To take a page from Stephen Covey, we both begin with the end in mind. My husband knows how he wants the BBQ to look, feel and taste. I know the story I want to tell. Getting to our individual ends involves some of the same lessons, compromises and processes.
First both writing and smoking a pork butt involve following some basic rules.
When smoking a butt, the temperature has to be at a certain level to ensure food safety. There is no way to speed up the process. A lot of personal preference is involved relative to taste or doneness.
Writing isn't all that different. You have to accept certain basic rules of grammar and usage to ensure the reader understands what you are trying to say. Writing will flow at its own pace…inspiration can't be rushed. Everyone writer has his own personal preferences for structure, tone and voice.
Each time you cook a pork butt the circumstances change. Humidity, weather, the source of the meat and other variables can change the cooking process slightly resulting in a longer or shorter cooking time. The meat’s temperature could go into a stall, and you have to wrap it to get it to jump from 165 to 185 degrees.
You can’t throw the meat on the grill and come back eight hours later and expect it to be the same as it was last time you cooked one. You have to tend it, adapt and change along the way.
With writing, circumstances change with everything you write. Variables depend on where you get your inspiration, what is your frame of mind and what is the goal of your piece. Are you on a word count deadline for pay or are you sitting on the porch at the beach writing intense personal reflections? Different types of writing require adapting to the influences of the situation.
As the meat moves thought the process of breaking down from a raw slab to the deliciousness of BBQ, it absorbs what is around it…the rub, the marinade, the smoke.
As the written piece moves through the process from inspiration to publication, it absorbs the life experiences of the writer…perspective, insights, biases.
Just because the meat reaches the appointed temperature doesn't mean it's ready to eat. Before it can be served, the meat must rest. When you come back to it later, the juices have absorbed, adding another dimension to the final taste of the meat.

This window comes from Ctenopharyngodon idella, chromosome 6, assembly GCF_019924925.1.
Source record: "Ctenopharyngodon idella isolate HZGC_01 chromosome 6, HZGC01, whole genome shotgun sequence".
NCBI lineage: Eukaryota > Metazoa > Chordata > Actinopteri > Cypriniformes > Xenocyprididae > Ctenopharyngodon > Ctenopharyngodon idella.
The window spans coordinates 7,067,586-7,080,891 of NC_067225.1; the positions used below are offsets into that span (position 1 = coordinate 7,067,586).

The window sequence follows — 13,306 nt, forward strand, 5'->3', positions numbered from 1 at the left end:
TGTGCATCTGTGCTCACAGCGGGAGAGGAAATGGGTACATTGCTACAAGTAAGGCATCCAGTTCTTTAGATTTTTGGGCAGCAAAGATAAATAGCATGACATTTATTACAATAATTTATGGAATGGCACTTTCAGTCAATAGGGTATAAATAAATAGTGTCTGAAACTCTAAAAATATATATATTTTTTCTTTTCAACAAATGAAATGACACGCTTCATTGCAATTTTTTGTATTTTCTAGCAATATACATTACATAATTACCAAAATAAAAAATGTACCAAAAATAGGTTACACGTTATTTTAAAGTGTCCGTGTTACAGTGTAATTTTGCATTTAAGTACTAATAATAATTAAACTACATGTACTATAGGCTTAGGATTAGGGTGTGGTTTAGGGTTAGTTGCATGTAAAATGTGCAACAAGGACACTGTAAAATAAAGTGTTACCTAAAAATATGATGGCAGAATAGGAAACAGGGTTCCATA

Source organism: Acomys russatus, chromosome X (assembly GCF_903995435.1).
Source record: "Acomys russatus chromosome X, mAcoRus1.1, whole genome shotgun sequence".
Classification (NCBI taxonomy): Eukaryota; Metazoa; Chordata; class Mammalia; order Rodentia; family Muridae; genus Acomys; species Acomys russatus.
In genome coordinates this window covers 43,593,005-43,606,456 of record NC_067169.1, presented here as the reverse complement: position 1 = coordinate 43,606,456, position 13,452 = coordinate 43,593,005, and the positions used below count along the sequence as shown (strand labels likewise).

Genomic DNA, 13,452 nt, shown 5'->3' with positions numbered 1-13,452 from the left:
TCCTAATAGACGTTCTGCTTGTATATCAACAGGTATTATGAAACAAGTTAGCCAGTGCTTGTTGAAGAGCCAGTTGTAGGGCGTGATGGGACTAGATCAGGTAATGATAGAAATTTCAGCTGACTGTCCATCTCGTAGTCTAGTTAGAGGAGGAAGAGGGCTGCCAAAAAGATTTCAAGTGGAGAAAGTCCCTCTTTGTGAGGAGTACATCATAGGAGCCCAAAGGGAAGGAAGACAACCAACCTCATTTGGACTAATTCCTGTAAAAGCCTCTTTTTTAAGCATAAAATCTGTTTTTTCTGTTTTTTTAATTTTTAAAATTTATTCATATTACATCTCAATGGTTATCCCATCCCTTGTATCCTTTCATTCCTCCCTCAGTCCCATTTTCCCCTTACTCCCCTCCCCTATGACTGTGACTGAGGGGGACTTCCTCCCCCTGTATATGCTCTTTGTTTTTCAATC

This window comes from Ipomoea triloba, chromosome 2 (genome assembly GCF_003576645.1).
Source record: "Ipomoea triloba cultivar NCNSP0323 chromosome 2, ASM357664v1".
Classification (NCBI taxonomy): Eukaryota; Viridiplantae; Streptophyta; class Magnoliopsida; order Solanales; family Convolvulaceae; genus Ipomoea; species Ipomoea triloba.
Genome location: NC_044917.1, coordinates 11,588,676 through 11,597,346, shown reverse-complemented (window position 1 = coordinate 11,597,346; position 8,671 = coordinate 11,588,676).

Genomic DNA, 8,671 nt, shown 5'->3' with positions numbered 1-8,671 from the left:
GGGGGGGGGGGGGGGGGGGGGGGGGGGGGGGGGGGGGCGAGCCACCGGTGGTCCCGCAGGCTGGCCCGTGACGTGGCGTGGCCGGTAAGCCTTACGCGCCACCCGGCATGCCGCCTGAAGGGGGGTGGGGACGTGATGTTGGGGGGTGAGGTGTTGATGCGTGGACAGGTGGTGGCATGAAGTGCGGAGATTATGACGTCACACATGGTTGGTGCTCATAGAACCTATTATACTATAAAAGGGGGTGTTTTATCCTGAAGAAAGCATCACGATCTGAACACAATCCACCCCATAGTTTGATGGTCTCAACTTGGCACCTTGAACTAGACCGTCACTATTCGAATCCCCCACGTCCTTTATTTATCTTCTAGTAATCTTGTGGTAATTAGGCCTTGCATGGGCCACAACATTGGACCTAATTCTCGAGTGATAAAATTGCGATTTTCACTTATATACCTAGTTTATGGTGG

The same is true with writing. Just because you have hit the word count doesn't mean your story is ready for publication. Before it goes to the editor, the piece must rest. You come back to it later and see what nuances have absorbed and which ones you may have missed.
Once the meat has rested, it's time to pull it apart, add some sauce and serve up the BBQ that looks completely different from the slab you started with on the grill.
In writing, you want to pull your work apart one last time, add some sauce (or sauciness) and your final product can be something completely different from that slab of a first draft.
Serving up the BBQ to your guests is laying your time, talent and passion out for all to see (and taste). It takes some courage to set that plate down not knowing if your guest will taste it with the same palette you have. Or what if the diner douses it with ketchup to make it more his liking? At that point it becomes more about what your guest likes not what you wanted him to like.
In writing, hitting the send button to the editor is like setting the plate of BBQ in front of your guest. You lay out your thoughts, passions and stories not knowing if they will be loved by the editor or eventually the reader. Your work may be published after lots of red ink (the ketchup of writing) has been spilled on it…and that's when it becomes more about what the reader wants to read not what you wanted to say.
Both writing and cooking must be done for the joy of the process as well as the end result. Sometimes the end result turns out just as you'd hoped but, like everything in life, sometimes it doesn't. Either way the passion for learning through the process is what makes both writing and cooking fun and fulfilling.